Chemoattractants and chemorepellents act by inducing opposite polarity in phospholipase C and PI3-kinase signaling
Ineke Keizer-Gunnink, Arjan Kortholt, and Peter J.M. Van Haastert
The Journal of Cell Biology, Vol. 177, No. 4, 579-585 doi:10.1083/jcb.200611046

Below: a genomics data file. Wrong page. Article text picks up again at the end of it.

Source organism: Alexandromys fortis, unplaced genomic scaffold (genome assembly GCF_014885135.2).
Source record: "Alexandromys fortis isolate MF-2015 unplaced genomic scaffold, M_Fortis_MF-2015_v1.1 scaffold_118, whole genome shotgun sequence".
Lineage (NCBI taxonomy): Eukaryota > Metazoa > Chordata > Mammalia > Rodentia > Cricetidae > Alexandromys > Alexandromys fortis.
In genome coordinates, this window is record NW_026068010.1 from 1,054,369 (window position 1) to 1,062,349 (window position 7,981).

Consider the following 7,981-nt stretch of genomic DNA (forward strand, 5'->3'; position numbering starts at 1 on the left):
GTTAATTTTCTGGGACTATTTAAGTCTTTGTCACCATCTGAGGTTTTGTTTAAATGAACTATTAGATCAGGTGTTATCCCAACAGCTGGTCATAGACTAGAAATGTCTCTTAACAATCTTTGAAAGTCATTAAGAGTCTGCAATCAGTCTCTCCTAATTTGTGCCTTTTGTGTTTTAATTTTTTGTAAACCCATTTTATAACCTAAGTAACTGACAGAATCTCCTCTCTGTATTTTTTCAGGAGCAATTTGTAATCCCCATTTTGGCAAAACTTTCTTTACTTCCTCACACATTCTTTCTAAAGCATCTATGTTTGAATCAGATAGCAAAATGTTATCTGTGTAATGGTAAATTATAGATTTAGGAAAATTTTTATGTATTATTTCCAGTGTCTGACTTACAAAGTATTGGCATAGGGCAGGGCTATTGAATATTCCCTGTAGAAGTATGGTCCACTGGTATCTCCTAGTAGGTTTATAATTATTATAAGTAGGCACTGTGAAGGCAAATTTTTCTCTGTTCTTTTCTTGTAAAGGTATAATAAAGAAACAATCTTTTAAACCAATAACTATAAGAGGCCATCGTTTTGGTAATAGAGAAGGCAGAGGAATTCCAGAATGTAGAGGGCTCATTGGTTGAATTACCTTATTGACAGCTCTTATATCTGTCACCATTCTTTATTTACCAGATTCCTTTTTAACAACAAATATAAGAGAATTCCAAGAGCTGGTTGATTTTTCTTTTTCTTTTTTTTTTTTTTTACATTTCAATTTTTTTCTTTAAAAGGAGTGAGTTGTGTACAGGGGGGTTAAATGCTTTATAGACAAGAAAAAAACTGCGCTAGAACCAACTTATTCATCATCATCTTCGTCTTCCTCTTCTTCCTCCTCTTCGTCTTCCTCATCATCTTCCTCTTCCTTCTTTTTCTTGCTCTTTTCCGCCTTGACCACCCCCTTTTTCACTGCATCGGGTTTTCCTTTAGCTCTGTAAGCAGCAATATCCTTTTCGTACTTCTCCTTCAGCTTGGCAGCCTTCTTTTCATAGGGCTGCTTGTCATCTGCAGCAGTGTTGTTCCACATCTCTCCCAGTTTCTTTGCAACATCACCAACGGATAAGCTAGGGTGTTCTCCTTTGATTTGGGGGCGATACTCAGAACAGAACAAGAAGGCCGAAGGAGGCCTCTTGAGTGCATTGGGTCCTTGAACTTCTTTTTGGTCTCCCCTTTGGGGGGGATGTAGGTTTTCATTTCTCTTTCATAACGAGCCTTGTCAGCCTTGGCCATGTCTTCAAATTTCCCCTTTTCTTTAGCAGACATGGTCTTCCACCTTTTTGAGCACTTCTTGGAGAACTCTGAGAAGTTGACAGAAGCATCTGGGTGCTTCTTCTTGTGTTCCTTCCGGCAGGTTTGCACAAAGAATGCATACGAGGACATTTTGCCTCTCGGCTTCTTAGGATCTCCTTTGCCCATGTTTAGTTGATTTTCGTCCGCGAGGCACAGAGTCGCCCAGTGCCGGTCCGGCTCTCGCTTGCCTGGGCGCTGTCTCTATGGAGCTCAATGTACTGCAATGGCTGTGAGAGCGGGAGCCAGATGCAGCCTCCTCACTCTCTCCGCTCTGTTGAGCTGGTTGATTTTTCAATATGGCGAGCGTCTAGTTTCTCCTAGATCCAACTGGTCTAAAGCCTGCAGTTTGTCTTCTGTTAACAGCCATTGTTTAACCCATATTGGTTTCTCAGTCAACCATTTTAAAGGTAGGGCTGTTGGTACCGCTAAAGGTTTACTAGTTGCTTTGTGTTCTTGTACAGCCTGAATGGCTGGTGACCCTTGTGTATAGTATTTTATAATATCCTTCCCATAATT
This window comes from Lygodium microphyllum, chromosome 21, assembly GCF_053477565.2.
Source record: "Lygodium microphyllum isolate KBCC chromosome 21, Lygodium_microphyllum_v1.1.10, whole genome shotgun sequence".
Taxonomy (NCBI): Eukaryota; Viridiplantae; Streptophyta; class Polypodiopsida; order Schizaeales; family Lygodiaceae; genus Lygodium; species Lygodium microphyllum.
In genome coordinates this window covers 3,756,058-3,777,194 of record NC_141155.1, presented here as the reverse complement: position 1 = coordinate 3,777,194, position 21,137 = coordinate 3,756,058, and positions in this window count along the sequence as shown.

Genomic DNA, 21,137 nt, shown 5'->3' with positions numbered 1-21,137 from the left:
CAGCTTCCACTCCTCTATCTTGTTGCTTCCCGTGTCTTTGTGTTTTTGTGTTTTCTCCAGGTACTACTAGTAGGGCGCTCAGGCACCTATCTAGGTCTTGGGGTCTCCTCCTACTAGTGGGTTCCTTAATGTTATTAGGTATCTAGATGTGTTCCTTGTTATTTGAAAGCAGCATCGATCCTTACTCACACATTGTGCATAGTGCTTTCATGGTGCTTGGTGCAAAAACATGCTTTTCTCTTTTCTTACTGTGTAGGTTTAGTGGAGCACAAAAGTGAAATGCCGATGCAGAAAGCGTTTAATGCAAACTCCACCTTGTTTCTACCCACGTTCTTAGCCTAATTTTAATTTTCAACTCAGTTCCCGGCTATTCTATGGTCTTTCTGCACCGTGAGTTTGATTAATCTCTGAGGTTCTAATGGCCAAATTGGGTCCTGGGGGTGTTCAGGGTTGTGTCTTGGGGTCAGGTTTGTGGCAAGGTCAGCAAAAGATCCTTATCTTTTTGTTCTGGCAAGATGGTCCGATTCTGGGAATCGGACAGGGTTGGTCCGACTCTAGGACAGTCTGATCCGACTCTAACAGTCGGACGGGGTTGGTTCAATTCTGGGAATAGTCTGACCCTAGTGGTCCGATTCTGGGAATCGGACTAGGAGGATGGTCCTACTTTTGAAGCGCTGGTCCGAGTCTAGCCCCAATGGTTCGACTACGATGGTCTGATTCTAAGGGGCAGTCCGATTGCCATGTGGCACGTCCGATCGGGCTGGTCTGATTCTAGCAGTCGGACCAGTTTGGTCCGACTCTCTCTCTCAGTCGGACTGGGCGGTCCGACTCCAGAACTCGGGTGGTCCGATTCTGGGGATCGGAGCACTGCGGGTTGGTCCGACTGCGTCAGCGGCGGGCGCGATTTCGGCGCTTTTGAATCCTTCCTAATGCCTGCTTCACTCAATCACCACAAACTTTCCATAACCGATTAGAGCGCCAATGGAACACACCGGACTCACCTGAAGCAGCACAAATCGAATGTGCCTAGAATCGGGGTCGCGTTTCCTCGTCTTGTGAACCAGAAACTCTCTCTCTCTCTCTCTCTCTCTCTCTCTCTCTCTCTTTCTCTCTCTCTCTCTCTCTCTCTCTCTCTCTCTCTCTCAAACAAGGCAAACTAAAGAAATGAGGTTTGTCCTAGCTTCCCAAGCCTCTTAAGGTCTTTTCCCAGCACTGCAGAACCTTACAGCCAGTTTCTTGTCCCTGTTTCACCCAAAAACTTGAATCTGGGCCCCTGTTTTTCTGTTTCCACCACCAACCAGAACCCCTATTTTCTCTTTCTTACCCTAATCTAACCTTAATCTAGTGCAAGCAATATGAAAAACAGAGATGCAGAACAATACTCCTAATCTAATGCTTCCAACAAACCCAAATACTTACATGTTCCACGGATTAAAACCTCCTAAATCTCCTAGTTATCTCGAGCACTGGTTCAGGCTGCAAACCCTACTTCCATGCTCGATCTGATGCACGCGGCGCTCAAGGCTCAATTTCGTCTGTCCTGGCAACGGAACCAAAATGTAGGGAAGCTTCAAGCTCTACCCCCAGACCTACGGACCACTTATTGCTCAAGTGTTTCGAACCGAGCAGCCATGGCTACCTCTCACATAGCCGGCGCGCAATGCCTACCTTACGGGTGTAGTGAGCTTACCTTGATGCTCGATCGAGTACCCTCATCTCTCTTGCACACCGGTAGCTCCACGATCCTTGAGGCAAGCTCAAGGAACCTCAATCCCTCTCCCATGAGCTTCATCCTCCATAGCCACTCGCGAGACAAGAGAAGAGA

During embryonic development, cell movement is orchestrated by a multitude of attractants and repellents. Chemoattractants applied as a gradient, such as cAMP with Dictyostelium discoideum or fMLP with neutrophils, induce the activation of phospholipase C (PLC) and phosphoinositide 3 (PI3)-kinase at the front of the cell, leading to the localized depletion of phosphatidylinositol 4,5-bisphosphate (PI[4,5]P2) and the accumulation of phosphatidylinositol-3,4,5-trisphosphate (PI[3,4,5]P3). Using D. discoideum, we show that chemorepellent cAMP analogues induce localized inhibition of PLC, thereby reversing the polarity of PI(4,5)P2. This leads to the accumulation of PI(3,4,5)P3 at the rear of the cell, and chemotaxis occurs away from the source. We conclude that a PLC polarity switch controls the response to attractants and repellents.
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